Special Forces: Training, MRIs & Overuse Injuries in the Spine:

Boot Camp & Military Fitness Institute

Research Paper Title

Magnetic Resonance Imaging Showed No Signs of Overuse or Permanent Injury to the Lumbar Sacral Spine during a Special Forces Training Course.


Special Forces training is even more demanding than that of elite athletes. The training includes gruelling physical activity and periods of sleep deprivation. The soldiers routinely carry heavy loads up to 40% of their body weight on their backs while running and marching for distances up to 90 km.


The purpose was to find out if Special Forces recruits are able to complete the preparatory Navy Seals training programme without sustaining magnetic resonance imaging (MRI) signs of overuse or irreversible injury to their backs.

Study Design/Setting

Prospective cohort study. The researchers performed MRI scans before and after 14 weeks of Navy Seals preparatory training course.

Patient Sample

Ten soldiers underwent MRI of their lumbar sacral spines and right knees before and after the…

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Hurry Up and Wait!

Real Estate Trooper

“I am a soldier, I fight where I am told and I win where I fight.” ~ General George Patton, Jr.

Is there a better way to start a blog than with a GEN Patton quote?  Fortunately… NO, however that is not the reason I chose to open my blog with that particular quote.  The truth for every service man and woman is that you will be “told” to relocate at least one time while wearing the uniform.  Depending on your circumstances, it could be as easy as getting your barracks room assignment or as difficult as moving your entire family.  You may be moving on-post, or off-post, depending on availability and personal preference.  You may be moving your family with you, or leaving them for a short period while you go on TDY.  Moving is inevitable… but it doesn’t have to be hard.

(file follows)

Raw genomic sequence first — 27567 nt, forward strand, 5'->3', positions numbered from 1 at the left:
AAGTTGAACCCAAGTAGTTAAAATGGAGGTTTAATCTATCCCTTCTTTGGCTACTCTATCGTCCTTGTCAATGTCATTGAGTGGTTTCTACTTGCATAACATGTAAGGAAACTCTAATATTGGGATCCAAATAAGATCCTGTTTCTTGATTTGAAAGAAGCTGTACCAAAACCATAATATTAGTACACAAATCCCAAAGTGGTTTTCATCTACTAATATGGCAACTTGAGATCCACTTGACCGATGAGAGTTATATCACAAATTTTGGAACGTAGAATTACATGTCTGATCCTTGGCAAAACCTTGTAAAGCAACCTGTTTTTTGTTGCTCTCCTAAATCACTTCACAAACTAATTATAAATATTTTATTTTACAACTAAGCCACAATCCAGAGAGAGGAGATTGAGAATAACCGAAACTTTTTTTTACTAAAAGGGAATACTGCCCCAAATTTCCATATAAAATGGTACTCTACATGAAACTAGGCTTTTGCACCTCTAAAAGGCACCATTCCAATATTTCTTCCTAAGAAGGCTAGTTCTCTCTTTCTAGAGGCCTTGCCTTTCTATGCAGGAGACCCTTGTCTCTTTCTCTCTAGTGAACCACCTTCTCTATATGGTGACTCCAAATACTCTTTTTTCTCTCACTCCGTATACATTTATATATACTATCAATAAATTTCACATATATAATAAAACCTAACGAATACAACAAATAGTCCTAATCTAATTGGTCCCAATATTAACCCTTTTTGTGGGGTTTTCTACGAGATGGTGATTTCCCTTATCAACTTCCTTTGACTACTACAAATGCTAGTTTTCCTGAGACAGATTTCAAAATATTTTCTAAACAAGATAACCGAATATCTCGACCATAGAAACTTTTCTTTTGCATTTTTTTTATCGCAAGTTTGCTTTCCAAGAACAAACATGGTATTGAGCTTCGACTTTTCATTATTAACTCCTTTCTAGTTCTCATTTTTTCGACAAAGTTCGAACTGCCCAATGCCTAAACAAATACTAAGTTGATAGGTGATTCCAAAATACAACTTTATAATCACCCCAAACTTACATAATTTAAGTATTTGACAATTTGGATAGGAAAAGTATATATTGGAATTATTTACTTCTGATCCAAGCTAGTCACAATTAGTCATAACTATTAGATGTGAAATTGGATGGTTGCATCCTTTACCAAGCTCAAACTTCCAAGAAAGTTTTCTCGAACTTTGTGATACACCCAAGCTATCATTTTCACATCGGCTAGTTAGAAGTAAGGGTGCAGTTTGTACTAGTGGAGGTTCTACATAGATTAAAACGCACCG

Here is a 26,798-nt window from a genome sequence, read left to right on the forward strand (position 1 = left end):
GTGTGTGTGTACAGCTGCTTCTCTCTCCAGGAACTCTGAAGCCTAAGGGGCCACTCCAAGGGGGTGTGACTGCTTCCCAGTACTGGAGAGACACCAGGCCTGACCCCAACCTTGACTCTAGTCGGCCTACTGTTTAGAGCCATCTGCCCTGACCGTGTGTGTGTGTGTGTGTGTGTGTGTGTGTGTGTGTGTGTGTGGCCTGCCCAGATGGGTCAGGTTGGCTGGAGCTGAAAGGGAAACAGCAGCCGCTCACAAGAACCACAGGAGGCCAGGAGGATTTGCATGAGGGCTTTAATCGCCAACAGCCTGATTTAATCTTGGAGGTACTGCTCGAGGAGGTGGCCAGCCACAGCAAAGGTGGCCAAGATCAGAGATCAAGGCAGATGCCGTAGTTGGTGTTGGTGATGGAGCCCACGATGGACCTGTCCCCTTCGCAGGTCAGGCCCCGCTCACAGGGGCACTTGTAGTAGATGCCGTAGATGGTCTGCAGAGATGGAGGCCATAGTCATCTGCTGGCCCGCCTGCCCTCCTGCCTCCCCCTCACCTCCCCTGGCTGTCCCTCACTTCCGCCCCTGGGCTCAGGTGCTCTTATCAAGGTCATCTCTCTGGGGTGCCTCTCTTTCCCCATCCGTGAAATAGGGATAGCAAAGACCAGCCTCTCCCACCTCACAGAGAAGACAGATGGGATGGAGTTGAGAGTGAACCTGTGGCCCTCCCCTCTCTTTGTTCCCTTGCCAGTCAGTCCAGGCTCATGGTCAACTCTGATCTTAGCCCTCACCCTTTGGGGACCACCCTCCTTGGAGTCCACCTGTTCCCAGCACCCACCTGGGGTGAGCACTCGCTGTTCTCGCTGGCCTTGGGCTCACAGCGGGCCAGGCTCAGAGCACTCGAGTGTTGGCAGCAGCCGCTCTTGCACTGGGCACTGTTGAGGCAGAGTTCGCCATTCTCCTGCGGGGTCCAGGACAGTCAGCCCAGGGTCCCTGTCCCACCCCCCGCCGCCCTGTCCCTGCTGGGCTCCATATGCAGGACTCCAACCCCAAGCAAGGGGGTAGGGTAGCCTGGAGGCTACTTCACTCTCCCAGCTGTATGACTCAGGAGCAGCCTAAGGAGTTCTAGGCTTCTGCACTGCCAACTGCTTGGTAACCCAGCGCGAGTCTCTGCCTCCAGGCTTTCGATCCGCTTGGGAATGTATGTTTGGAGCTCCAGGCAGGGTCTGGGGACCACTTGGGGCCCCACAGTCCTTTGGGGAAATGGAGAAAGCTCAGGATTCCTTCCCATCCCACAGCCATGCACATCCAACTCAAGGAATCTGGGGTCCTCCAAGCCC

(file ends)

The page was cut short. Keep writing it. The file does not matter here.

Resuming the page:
Though your situation is unique as…

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And the Home of the Brave



Pearl Harbor.

December 7, 1941.

I’ve read about it in history books. I’ve seen it in movies. But it didn’t become real until I visited Pearl Harbor in person. I remember mom and dad talking about where they were when they heard about the attack. I remember hearing the shock in their voices and even feeling shock myself. I’ve heard the President’s speech that December 7, 1941 would be a “date which will live in infamy.”

He was right.

Despite the crowds that were visiting the memorial, the museums, the ships that day, I felt alone. The people rarely spoke, or spoke in subdued tones. Even children were quiet. Everyone felt the weight of history in that place. Crowding out reality, my thoughts drifted to what it must have been like that day when over 350 planes kept coming, shooting, bombing the U.S. Navy. I tried to understand why it…

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